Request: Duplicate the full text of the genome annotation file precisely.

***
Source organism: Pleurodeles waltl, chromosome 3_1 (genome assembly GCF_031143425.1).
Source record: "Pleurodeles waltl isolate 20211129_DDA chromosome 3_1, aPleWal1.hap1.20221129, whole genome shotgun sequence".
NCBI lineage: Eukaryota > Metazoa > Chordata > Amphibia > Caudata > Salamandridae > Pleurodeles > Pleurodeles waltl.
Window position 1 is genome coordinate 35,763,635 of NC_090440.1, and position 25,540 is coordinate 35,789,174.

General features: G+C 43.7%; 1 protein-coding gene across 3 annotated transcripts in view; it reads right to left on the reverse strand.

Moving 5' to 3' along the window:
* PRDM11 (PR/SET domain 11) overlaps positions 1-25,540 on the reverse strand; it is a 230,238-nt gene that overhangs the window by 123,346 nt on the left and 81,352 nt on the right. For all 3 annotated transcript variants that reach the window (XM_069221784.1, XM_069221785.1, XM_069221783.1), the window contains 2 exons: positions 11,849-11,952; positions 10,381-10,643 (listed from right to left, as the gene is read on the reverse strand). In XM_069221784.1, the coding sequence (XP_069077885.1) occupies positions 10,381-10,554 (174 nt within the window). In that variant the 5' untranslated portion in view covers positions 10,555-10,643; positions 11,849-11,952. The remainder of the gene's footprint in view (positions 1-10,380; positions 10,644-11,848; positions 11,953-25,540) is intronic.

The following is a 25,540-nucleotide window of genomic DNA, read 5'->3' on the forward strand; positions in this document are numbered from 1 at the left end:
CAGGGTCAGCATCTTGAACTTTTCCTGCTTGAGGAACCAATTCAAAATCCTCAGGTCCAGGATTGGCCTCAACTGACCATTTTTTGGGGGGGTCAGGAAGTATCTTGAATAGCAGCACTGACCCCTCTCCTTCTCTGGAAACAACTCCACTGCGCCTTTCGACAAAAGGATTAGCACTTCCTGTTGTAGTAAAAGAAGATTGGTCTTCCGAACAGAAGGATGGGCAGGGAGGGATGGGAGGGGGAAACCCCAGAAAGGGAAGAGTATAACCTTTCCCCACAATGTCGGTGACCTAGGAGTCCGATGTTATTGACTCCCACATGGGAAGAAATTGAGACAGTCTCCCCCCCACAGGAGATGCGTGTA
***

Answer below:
Source organism: Pleurodeles waltl, chromosome 3_1 (genome assembly GCF_031143425.1).
Source record: "Pleurodeles waltl isolate 20211129_DDA chromosome 3_1, aPleWal1.hap1.20221129, whole genome shotgun sequence".
NCBI lineage: Eukaryota > Metazoa > Chordata > Amphibia > Caudata > Salamandridae > Pleurodeles > Pleurodeles waltl.
Window position 1 is genome coordinate 35,763,635 of NC_090440.1, and position 25,540 is coordinate 35,789,174.

General features: G+C 43.7%; 1 protein-coding gene across 3 annotated transcripts in view; it reads right to left on the reverse strand.

Moving 5' to 3' along the window:
* PRDM11 (PR/SET domain 11) overlaps positions 1-25,540 on the reverse strand; it is a 230,238-nt gene that overhangs the window by 123,346 nt on the left and 81,352 nt on the right. For all 3 annotated transcript variants that reach the window (XM_069221784.1, XM_069221785.1, XM_069221783.1), the window contains 2 exons: positions 11,849-11,952; positions 10,381-10,643 (listed from right to left, as the gene is read on the reverse strand). In XM_069221784.1, the coding sequence (XP_069077885.1) occupies positions 10,381-10,554 (174 nt within the window). In that variant the 5' untranslated portion in view covers positions 10,555-10,643; positions 11,849-11,952. The remainder of the gene's footprint in view (positions 1-10,380; positions 10,644-11,848; positions 11,953-25,540) is intronic.

The following is a 25,540-nucleotide window of genomic DNA, read 5'->3' on the forward strand; positions in this document are numbered from 1 at the left end:
CAGGGTCAGCATCTTGAACTTTTCCTGCTTGAGGAACCAATTCAAAATCCTCAGGTCCAGGATTGGCCTCAACTGACCATTTTTTGGGGGGGTCAGGAAGTATCTTGAATAGCAGCACTGACCCCTCTCCTTCTCTGGAAACAACTCCACTGCGCCTTTCGACAAAAGGATTAGCACTTCCTGTTGTAGTAAAAGAAGATTGGTCTTCCGAACAGAAGGATGGGCAGGGAGGGATGGGAGGGGGAAACCCCAGAAAGGGAAGAGTATAACCTTTCCCCACAATGTCGGTGACCTAGGAGTCCGATGTTATTGACTCCCACATGGGAAGAAATTGAGACAGTCTCCCCCCCACAGGAGATGCGTGTA